Austrian Chancellor Bruno Kreisky plans to lead a European Socialist mission to Iran today, becoming the first Western head of government to visit Tehran since the American Embassy was seized last November.

Yesterday's announcement of Kreisky's visit came as a Syrian U.N. envoy, Adib Daoudi, arrived in Tehran to try to revive a suspended U.N. commission on Iran. The five-man commission was formed as part of a deal for the release of the American hostages, but left Iran in March when the arrangements broke down.

Despite the two visits, there were signs of a toughening Iranian position on the hostages following an International Court of Justice verdict yesterday ordering Iran to free them and pay damages to the United States.

Reacting to the verdict, the state-run Iranian radio said that "without doubt" all the captives would be tried as spies.

Meanwhile, the Swiss Embassy in Tehran is contacting all American citizens still in Iran to urge them to leave the country within the next two weeks, Swiss officials said. They said the embassy, which represents U.S. interests in Iran, was merely renewing, at Washington's request, a standing recommendation dating back to November.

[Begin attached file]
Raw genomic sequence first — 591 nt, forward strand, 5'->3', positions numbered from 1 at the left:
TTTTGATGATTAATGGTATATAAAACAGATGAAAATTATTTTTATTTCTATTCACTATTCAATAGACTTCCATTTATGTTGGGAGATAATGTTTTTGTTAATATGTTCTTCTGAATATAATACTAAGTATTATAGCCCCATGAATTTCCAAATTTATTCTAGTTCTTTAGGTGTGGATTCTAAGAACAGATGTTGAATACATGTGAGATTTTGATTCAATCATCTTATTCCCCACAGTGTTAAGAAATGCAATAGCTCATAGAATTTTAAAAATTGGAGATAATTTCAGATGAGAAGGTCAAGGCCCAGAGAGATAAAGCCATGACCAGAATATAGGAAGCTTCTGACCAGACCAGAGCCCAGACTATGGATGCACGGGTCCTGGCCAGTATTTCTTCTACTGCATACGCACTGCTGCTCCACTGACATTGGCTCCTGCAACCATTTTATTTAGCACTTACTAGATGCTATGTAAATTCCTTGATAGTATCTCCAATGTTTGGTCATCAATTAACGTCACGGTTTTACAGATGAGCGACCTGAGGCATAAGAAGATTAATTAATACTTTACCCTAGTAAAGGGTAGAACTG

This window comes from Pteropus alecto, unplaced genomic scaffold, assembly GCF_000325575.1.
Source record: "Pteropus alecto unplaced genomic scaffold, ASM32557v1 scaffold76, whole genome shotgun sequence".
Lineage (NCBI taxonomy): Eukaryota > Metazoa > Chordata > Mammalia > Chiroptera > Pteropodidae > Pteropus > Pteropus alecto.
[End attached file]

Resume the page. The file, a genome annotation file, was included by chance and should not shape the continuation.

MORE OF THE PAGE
At least 200 Americans are thought to be still living in Iran, many of them married to Iranians. The Swiss Embassy is offering quick visas to the Iranian families of Americans and in some cases paying plane fares for those who wish to leave, Swiss officials in Tehran said.

Kreisky is to travel to Iran on behalf of the Socialist International with former Swedish prime minister Olof Palme and Spanish Socialist Party leader Felipe Gonzalez. Spokesmen said the group hoped to meet President Abol Hassan Bani-Sadr.

Bani-Sadr, meanwhile, indicated plans to nominate Hassan Habibi, spokesman of the ruling Revolutionary Council, as Iran's new premier.

The president told a radio interviewer that he had now made up his mind who his choice would be for premier, and would present his candidate in three weeks to the newly elected parliament, which has to vote on the appointment.

Asked about a press report that Habibi -- who also is minister of higher education and culture -- had already become premier, Bani-Sadr said: "Will be chosen. You should change 'has become' to 'God willing, will become.'" He did not elaborate.

The official Pars news agency earlier quoted Habibi as denying the report that he had already been named prime minister.